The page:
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Getting to Know a Building

Updated: May 28, 2023

It’s one month into my residency with Slumgothic at x-church, Gainsborough. The second full moon of my time here has just passed and now begins the two-week cycle of waning, approaching the darkness of New Moon. I mention this in the context of Kairos time, which I have written about here, and because for the last few years I have been observing the patterns of life and creative practice in relation to the moon cycles and noticing the ways in which ideas, energy and activity wax and wane. So this pause around the time of full moon for reflection on the comings and goings of the last month is part of honouring this cyclical pattern as it comes to fullness.

It is my understanding that buildings, like everything else, have a spirit; a kind of character or nature that invites an opening-up to relationship in order for them to reveal their depth, complexity, and sometimes their teachings. The nature of my relationship with this building, as with all relationships, is informed as much by our time apart from each other as it is by our time together, and I am finding that it persists in a different way within the necessary absence of physical presence between my days there.

Kronos and Kairos

The ancient Greeks had different ways of understanding time which they named Kronos and Kairos. My simplistic interpretation of this is that Kronos relates to clock time, work time, the measuring of time as an hour, a day, a week - a quantitative relationship with time. Kairos relates more to the unfolding season of things, or the quality of a moment - a sunrise perhaps - that takes us into timeless time or time out of time - a more qualitative relationship with time. It is time marked by the opening of buds or the birthing of a child, the fall of leaves or the passing of a loved one. Kairos is the moment that seems to come from nowhere, and interrupts the horizontal linearity of the routines of life, making us aware of something bigger than ourselves, perhaps even something transpersonal and transcendent.

As my slow relationship with the building and happenings here starts to deepen, I am finding myself more inside Kairos time, inside the nuances of a cyclic rhythm of activity and settling that is unique to this place, whilst also being part of a wider universal pattern: the historical imprint of large cycles of ceremonial and prayerful activity and silence that were part of its nature for the 120 years that it was an Anglican church, the current daily silences that descend on the building when the hustle and bustle of activity subsides, the smaller cycles of noise and silence within that everyday activity. Kairos within Kronos.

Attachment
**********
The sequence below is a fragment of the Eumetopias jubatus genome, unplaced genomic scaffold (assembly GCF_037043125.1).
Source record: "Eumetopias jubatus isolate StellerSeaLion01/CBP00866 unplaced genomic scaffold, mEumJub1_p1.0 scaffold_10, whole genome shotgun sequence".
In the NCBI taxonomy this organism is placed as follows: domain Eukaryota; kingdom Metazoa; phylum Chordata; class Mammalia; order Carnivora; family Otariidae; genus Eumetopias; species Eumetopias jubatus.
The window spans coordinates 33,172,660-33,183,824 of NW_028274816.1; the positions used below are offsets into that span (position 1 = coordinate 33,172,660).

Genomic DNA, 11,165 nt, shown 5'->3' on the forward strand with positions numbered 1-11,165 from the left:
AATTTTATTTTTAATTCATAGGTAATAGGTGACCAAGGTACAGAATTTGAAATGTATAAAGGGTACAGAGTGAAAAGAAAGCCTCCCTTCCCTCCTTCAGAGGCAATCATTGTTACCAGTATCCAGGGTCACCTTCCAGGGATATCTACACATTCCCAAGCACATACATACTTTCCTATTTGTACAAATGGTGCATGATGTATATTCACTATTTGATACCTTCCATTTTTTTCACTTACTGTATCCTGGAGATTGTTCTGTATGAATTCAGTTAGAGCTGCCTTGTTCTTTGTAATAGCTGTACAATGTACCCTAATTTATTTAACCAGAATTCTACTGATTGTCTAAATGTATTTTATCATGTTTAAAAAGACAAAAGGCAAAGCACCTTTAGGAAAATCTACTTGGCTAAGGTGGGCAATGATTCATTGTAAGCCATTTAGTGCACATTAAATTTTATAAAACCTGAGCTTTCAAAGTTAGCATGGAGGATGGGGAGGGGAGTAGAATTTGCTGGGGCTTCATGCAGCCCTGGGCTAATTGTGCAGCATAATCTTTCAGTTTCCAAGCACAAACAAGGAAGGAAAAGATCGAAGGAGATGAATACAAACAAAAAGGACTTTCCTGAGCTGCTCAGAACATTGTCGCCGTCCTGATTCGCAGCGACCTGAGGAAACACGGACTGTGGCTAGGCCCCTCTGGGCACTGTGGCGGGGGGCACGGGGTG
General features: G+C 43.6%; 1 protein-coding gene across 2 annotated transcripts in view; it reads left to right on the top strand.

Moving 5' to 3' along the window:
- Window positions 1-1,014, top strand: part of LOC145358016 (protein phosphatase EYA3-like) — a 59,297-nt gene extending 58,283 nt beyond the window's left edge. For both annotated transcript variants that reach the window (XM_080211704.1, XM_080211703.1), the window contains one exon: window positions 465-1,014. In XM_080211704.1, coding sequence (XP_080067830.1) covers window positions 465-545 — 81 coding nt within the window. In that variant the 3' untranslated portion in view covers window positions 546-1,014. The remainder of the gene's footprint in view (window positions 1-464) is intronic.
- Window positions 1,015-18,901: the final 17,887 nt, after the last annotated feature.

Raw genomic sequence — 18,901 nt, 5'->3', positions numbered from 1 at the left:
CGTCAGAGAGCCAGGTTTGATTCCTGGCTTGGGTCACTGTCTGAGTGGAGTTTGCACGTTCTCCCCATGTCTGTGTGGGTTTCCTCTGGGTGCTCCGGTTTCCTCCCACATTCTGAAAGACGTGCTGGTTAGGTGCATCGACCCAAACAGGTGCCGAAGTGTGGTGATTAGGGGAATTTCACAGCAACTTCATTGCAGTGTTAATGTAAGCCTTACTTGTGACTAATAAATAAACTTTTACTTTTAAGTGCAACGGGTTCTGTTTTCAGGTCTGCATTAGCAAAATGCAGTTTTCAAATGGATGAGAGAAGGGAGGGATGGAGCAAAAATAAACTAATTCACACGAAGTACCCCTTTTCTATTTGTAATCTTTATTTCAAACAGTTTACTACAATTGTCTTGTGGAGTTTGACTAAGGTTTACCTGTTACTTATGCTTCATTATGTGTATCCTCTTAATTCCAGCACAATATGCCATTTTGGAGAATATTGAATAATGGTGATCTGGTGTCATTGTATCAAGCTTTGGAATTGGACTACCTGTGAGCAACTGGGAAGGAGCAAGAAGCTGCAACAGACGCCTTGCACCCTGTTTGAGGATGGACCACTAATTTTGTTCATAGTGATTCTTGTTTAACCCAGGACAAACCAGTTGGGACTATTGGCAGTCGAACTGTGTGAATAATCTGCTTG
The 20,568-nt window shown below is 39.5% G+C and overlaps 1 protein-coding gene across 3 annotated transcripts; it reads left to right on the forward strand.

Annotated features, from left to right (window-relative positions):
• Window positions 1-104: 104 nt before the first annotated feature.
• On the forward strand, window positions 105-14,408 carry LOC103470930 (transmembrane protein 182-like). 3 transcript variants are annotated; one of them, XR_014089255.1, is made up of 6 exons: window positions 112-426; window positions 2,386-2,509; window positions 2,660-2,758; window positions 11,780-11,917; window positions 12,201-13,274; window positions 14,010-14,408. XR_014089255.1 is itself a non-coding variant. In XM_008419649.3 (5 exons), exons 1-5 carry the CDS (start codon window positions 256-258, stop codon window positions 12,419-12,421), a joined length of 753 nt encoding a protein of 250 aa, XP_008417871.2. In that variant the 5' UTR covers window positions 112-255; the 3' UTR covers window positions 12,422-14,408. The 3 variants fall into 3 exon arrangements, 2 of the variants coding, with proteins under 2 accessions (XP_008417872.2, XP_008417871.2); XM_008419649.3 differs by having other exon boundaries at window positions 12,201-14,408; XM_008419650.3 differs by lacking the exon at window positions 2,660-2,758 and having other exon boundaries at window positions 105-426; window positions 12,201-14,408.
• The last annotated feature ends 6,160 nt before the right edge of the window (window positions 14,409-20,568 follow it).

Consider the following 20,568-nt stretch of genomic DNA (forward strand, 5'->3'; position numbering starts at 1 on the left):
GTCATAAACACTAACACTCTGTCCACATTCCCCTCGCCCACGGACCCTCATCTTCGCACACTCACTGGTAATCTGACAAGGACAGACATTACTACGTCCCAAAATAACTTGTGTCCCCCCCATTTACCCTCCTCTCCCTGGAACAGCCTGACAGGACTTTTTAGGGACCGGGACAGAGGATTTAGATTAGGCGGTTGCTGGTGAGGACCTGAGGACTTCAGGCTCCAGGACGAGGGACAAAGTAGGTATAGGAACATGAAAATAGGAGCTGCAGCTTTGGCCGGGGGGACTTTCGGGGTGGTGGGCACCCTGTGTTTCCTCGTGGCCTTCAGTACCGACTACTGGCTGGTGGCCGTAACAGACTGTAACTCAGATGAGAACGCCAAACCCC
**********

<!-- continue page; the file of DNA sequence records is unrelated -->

Horizontality and Verticality

I have rarely experienced the juxtaposition of horizontality and verticality more strongly than I do in this building. The remnants of ancient native forest in Aotearoa New Zealand are perhaps the other places that have evoked this kind of crossing in my body that is centered in the heart-space of human physicality where the horizontality of out-stretched arms (the natural movement I want to make in these spaces) meets the verticality of the spine.

In X-church, the west to east horizontal processional route from one end of the building to the other is still in evidence - in the subtle edge-lines in the parquet floor tiles, in the daily movement patterns of those who use the space now, and energetically as an imprint. And the sheer height of the building - the pillars and the upward sweep of the simple arches - draws energy and attention upwards. There are obvious reasons for a religious building to have such architecture, but I feel challenged to see beyond this, to let it permeate me without interpretation, and see what transpires from a kind of nonchalant being-with.

(Image: brick dust from external wall in gum arabic)

Contraction and Expansion

Cycles of contraction and expansion are also in evidence. The annual seasonal cycle of cold and warmth governs the major activities of the largest part of the building: exhibitions and festivals are generally held in the summer months when the building has been warmed enough to retain a temperature that is conducive, and winter sees less activity.

And the physical imprint of prayerful contraction and expansion - the movement of the body between kneeling for prayer, and standing to expand into the space through the singing of hymns - is also in evidence. I notice my own body contracting against the cold and sometimes against the noise of the boxing at the altar-end of the building, and then expanding into the silences, the music, a moment of connection, or the warmth of the sun through the windows.